- About Us /
From Determination to Success
From left to right: Tarmo Hannula, Bob Selvala, Ritva Scott, Cultural Attache, Embassy of Finland, Washington D.C and Tauri Aatio in a meeting in Helsinki, Finland in 1986.
FinnFest USA originated in 1982, when Tauri Aaltio, Executive Director of Finland Society, Helsinki, Finland, hosted a meeting in Minneapolis. Representatives of 39 Finnish American organizations met to discuss the idea of holding an annual nationally based summer festival like there used to be.Those gatherings had been central to Finnish American cultural life. The group liked the idea and the first festival was held in Minneapolis in 1983 with approximately 1,000 people attending. Since that origin, the festival has traveled back and forth across the country, hosted by regions and communities with connections to Finnish American cultural history.
That 1983 FinnFest created the basic paradigm all future FinnFests have used. Finnish food, arts and crafts, music, lectures, social dances became the core elements of the festival. Already at the second FinnFest held at Fitchburg, Massachusetts in 1984, the local organizers added to the paradigm something they called tori, a marketplace. Tori became not only a place to buy and sell goods, but an information center and exhibition hall where organizations could present themselves to the public. Other things such as a parade, genealogy, a play written specifically for FinnFest, and a commission of a choral symphonic piece were later added to bring Finland together with America. FinnFest has had many prestigious guests from Finland, including the President Tarja Halonen, who has visited FinnFest twice. Olympic Gold Medalist Lasse Viren carried the torch to the opening ceremony in Hancock, Michigan, 1985.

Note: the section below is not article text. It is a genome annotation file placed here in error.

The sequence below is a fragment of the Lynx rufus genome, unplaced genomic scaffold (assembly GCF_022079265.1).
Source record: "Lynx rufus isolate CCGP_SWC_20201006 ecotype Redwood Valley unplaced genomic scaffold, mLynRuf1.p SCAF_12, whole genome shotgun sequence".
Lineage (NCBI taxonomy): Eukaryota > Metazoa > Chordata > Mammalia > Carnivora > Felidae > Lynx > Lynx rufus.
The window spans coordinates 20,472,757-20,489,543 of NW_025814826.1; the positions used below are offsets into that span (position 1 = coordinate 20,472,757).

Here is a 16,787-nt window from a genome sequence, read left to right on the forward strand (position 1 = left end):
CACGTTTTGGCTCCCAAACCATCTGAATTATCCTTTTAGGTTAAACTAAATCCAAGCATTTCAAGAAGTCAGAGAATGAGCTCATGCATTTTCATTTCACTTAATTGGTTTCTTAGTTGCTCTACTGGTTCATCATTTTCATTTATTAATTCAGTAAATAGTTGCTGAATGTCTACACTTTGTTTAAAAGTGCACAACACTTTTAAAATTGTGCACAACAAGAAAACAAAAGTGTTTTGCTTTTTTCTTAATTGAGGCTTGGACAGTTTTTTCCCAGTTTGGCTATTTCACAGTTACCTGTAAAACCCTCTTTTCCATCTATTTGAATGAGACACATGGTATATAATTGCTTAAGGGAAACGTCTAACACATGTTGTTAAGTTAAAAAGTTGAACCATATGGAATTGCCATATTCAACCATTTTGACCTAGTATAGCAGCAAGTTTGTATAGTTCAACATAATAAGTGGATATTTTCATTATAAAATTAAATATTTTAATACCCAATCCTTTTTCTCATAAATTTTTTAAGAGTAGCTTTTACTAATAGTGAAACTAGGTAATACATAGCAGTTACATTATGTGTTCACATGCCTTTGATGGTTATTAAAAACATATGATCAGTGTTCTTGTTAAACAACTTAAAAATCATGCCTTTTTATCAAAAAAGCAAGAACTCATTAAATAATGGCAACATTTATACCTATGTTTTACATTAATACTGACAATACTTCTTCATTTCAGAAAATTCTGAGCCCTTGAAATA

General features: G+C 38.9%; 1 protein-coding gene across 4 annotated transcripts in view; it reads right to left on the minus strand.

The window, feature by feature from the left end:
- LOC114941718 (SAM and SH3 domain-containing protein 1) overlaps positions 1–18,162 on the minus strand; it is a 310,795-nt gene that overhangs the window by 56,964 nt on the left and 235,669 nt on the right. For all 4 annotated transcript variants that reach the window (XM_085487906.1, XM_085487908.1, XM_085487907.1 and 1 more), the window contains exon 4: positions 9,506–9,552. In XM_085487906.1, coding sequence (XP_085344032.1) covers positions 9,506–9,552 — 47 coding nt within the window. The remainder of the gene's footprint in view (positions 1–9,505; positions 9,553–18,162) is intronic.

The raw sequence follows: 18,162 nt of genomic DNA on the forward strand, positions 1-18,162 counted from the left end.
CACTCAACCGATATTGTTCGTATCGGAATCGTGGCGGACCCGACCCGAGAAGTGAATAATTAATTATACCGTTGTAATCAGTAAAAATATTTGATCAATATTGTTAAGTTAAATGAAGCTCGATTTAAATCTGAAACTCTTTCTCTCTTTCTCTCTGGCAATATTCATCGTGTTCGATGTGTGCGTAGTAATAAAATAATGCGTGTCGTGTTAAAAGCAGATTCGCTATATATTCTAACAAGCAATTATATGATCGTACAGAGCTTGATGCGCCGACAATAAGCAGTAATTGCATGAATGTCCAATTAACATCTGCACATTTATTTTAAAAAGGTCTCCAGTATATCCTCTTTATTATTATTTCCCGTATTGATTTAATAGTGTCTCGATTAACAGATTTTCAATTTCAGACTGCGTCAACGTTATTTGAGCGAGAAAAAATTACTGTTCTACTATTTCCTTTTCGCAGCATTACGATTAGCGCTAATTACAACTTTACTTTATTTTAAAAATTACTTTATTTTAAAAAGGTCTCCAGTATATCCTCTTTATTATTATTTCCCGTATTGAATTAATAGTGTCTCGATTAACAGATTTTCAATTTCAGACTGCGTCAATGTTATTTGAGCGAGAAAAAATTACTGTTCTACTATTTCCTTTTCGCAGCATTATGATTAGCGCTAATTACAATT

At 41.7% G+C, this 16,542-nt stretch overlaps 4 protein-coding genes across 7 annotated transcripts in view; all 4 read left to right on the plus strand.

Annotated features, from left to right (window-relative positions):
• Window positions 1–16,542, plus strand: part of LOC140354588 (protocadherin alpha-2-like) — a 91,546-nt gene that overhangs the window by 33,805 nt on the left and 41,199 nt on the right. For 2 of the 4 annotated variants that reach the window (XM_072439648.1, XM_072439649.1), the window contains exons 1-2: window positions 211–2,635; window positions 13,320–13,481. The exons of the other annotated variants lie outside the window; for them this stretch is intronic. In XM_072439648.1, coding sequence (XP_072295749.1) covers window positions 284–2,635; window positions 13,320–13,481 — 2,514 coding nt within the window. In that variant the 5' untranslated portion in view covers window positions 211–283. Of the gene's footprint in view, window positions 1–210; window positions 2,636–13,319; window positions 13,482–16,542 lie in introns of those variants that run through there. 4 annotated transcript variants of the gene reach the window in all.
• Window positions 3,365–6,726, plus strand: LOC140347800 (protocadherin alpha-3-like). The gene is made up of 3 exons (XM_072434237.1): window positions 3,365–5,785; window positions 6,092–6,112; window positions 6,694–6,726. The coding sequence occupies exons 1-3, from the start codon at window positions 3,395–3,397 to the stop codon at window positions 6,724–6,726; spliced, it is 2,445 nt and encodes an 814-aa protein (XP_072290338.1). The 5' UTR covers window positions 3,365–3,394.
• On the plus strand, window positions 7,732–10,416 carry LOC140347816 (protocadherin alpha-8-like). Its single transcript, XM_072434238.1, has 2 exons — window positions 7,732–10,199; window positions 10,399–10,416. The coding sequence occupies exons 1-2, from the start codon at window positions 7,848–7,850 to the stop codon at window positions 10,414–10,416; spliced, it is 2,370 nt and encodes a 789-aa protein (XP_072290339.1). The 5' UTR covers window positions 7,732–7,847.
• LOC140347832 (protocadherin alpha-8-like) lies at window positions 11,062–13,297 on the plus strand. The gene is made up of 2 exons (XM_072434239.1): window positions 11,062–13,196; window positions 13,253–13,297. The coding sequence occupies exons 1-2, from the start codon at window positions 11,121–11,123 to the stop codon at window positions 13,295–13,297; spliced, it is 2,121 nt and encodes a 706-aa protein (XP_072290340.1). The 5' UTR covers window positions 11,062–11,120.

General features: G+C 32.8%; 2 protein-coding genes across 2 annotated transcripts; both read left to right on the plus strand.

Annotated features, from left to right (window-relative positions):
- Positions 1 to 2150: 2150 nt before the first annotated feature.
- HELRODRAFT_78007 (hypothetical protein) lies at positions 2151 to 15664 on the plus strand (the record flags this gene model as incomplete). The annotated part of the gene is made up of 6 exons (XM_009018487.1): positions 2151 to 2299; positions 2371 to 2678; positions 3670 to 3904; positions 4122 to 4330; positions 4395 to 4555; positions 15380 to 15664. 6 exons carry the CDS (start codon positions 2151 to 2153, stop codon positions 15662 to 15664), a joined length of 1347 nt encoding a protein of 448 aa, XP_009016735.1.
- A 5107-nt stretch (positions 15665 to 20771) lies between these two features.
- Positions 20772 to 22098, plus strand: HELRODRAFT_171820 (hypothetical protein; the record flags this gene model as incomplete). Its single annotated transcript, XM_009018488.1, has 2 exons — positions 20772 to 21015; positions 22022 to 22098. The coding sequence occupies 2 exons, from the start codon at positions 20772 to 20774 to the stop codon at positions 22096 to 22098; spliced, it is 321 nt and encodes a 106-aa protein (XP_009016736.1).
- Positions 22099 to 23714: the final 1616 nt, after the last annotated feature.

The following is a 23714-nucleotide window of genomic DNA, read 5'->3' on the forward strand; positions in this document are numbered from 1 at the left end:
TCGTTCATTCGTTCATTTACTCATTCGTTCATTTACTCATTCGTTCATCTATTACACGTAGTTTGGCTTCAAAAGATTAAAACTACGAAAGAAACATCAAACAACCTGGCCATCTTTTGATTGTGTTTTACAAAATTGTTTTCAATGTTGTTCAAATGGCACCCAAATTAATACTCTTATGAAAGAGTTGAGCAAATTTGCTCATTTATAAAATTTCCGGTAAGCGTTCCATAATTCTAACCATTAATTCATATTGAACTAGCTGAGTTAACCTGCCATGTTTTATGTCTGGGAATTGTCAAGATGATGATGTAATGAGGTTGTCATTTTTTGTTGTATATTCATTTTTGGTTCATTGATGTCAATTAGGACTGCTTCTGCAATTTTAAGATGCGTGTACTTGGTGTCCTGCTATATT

FinnFest has become the place where Americans meet other Americans who share similar histories. Knowing that others share knowledge about people, places, and events, has become a major reward of attending FinnFest. The annual festival offers a place to meet and share a common culture largely invisible in American life. With the strength of numbers, dialogue about new goals for Finnish America and Finns in America has been born at FinnFest.
Robert Selvala served as the first President and Executive Secretary of FinnFest. He was a third generation Finnish American and a businessman who dedicated his entire life in creating the foundation for the FinnFest we know and enjoy today.